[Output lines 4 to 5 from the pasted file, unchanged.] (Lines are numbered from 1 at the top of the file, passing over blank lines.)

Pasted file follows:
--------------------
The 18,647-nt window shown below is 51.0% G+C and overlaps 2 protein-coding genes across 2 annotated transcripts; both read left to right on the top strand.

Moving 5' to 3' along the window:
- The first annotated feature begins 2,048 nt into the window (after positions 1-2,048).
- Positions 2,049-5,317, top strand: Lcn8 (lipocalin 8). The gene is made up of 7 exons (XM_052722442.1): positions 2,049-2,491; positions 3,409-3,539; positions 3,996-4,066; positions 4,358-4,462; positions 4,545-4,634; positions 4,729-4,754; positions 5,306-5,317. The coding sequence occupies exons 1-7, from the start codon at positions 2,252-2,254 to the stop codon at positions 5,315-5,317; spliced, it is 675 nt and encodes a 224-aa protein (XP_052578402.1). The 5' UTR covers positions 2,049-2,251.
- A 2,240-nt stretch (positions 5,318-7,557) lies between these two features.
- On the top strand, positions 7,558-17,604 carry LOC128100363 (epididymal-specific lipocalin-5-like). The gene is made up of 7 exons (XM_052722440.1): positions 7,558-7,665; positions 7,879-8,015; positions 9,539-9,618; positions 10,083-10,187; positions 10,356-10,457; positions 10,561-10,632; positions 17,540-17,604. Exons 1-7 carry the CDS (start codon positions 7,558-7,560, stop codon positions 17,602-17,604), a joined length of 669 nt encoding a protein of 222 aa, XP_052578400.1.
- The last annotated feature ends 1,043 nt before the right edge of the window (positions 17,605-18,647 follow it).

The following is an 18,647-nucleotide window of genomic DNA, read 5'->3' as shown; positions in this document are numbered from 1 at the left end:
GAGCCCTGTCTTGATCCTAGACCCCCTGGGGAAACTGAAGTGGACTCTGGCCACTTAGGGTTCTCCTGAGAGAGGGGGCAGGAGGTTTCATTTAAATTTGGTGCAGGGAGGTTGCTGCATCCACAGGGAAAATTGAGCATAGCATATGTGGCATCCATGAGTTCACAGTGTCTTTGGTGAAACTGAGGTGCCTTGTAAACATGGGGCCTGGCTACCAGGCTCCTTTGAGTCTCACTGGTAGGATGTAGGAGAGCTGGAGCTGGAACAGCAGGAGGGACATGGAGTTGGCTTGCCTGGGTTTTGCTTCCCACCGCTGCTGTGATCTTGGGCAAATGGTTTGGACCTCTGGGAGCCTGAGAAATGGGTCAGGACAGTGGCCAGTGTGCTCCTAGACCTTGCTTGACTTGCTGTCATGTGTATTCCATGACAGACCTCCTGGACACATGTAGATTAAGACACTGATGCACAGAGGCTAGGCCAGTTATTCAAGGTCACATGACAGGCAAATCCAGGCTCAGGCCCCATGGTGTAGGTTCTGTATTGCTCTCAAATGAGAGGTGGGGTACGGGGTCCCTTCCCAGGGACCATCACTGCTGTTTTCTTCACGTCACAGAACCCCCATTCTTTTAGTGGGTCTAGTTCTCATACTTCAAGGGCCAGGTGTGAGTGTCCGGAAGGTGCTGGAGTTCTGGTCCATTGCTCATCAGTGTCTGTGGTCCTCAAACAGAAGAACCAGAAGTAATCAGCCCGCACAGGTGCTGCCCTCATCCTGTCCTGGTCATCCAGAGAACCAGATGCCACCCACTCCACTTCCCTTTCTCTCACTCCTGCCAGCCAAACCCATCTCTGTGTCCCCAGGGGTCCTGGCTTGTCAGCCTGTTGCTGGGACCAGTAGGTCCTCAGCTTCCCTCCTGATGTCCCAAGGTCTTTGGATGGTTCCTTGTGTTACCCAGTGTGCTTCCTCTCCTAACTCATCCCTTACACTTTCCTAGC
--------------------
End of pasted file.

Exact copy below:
- Positions 2,049-5,317, top strand: Lcn8 (lipocalin 8). The gene is made up of 7 exons (XM_052722442.1): positions 2,049-2,491; positions 3,409-3,539; positions 3,996-4,066; positions 4,358-4,462; positions 4,545-4,634; positions 4,729-4,754; positions 5,306-5,317. The coding sequence occupies exons 1-7, from the start codon at positions 2,252-2,254 to the stop codon at positions 5,315-5,317; spliced, it is 675 nt and encodes a 224-aa protein (XP_052578402.1). The 5' UTR covers positions 2,049-2,251.
- A 2,240-nt stretch (positions 5,318-7,557) lies between these two features.